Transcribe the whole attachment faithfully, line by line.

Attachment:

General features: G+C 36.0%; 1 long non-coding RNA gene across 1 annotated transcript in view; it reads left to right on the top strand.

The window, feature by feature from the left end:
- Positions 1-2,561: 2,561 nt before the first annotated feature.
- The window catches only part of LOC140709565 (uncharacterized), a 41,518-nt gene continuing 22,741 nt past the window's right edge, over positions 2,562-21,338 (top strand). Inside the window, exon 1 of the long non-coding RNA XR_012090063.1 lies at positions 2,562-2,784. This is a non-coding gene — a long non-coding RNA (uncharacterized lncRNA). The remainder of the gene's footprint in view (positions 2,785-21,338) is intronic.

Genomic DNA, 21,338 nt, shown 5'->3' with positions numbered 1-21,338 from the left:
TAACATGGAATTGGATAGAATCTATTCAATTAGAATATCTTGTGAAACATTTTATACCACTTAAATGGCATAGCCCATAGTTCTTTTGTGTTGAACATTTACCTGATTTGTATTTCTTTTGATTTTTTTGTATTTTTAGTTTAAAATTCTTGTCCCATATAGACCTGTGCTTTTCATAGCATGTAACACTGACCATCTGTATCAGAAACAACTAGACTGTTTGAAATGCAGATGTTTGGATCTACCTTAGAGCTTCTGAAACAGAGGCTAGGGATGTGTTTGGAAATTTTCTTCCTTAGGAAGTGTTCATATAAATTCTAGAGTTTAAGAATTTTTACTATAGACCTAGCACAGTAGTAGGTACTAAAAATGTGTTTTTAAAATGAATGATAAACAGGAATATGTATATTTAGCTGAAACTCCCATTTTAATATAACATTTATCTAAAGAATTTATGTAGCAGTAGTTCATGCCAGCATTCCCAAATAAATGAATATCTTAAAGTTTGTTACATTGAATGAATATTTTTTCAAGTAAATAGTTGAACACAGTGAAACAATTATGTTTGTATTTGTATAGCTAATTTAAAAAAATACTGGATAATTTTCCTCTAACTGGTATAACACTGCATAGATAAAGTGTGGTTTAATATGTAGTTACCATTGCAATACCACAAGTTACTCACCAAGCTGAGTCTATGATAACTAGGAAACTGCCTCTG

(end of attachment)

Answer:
General features: G+C 36.0%; 1 long non-coding RNA gene across 1 annotated transcript in view; it reads left to right on the top strand.

The window, feature by feature from the left end:
- Positions 1-2,561: 2,561 nt before the first annotated feature.
- The window catches only part of LOC140709565 (uncharacterized), a 41,518-nt gene continuing 22,741 nt past the window's right edge, over positions 2,562-21,338 (top strand). Inside the window, exon 1 of the long non-coding RNA XR_012090063.1 lies at positions 2,562-2,784. This is a non-coding gene — a long non-coding RNA (uncharacterized lncRNA). The remainder of the gene's footprint in view (positions 2,785-21,338) is intronic.

Genomic DNA, 21,338 nt, shown 5'->3' with positions numbered 1-21,338 from the left:
TAACATGGAATTGGATAGAATCTATTCAATTAGAATATCTTGTGAAACATTTTATACCACTTAAATGGCATAGCCCATAGTTCTTTTGTGTTGAACATTTACCTGATTTGTATTTCTTTTGATTTTTTTGTATTTTTAGTTTAAAATTCTTGTCCCATATAGACCTGTGCTTTTCATAGCATGTAACACTGACCATCTGTATCAGAAACAACTAGACTGTTTGAAATGCAGATGTTTGGATCTACCTTAGAGCTTCTGAAACAGAGGCTAGGGATGTGTTTGGAAATTTTCTTCCTTAGGAAGTGTTCATATAAATTCTAGAGTTTAAGAATTTTTACTATAGACCTAGCACAGTAGTAGGTACTAAAAATGTGTTTTTAAAATGAATGATAAACAGGAATATGTATATTTAGCTGAAACTCCCATTTTAATATAACATTTATCTAAAGAATTTATGTAGCAGTAGTTCATGCCAGCATTCCCAAATAAATGAATATCTTAAAGTTTGTTACATTGAATGAATATTTTTTCAAGTAAATAGTTGAACACAGTGAAACAATTATGTTTGTATTTGTATAGCTAATTTAAAAAAATACTGGATAATTTTCCTCTAACTGGTATAACACTGCATAGATAAAGTGTGGTTTAATATGTAGTTACCATTGCAATACCACAAGTTACTCACCAAGCTGAGTCTATGATAACTAGGAAACTGCCTCTG